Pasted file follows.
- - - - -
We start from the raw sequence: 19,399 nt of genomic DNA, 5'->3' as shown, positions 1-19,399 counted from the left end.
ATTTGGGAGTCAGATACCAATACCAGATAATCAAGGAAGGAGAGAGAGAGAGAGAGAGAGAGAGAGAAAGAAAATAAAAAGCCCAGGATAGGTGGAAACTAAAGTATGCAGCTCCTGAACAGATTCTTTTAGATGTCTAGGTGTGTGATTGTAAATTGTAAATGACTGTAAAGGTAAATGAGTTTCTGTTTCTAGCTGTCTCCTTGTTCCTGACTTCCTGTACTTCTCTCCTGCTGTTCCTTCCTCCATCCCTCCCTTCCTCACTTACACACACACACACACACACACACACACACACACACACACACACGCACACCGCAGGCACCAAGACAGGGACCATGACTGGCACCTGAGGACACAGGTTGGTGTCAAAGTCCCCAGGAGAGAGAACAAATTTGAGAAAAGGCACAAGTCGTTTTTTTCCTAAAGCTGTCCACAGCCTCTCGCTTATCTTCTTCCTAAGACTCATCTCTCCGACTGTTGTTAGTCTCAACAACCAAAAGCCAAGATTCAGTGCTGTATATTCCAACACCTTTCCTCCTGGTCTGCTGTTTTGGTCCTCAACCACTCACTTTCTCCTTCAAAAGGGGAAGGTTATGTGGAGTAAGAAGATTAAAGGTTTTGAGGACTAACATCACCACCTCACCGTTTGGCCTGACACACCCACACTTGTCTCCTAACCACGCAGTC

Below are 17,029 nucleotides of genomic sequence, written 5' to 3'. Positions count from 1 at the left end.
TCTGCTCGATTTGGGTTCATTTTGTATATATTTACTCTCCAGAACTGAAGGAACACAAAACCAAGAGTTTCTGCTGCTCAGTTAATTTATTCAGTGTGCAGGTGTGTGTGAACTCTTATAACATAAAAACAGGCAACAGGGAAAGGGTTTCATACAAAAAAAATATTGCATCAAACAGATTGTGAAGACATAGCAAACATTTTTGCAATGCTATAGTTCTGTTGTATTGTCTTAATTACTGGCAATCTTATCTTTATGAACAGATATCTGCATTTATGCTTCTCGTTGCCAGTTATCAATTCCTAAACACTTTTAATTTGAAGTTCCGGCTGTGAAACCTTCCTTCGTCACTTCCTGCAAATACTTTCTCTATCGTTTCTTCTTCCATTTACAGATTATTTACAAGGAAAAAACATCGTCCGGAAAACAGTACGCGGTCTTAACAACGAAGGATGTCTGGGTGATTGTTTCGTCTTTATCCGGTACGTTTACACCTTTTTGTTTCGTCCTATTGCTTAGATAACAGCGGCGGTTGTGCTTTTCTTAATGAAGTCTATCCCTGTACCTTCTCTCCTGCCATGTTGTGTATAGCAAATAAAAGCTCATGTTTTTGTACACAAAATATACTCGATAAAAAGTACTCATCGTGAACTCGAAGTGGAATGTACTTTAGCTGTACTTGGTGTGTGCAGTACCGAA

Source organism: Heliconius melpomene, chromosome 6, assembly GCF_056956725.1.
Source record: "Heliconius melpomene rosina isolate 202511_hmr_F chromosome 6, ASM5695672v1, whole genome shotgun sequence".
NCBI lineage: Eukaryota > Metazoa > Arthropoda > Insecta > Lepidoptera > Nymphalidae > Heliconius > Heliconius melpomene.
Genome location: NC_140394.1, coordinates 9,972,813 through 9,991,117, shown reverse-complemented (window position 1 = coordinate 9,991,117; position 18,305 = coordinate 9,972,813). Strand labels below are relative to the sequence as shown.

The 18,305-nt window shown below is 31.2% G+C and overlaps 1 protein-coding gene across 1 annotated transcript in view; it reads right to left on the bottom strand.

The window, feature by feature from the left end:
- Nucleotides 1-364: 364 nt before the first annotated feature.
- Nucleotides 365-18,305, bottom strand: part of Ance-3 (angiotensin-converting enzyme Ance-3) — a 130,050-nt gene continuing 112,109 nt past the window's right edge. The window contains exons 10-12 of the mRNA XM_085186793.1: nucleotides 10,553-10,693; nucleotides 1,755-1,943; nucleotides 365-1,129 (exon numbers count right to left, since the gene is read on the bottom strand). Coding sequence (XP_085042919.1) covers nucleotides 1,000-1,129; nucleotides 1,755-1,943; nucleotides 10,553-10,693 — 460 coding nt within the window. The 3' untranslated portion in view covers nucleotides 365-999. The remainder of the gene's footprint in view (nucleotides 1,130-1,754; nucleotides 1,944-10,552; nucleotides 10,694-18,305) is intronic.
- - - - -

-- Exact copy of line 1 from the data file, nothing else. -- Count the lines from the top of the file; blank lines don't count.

We start from the raw sequence: 19,399 nt of genomic DNA, 5'->3' as shown, positions 1-19,399 counted from the left end.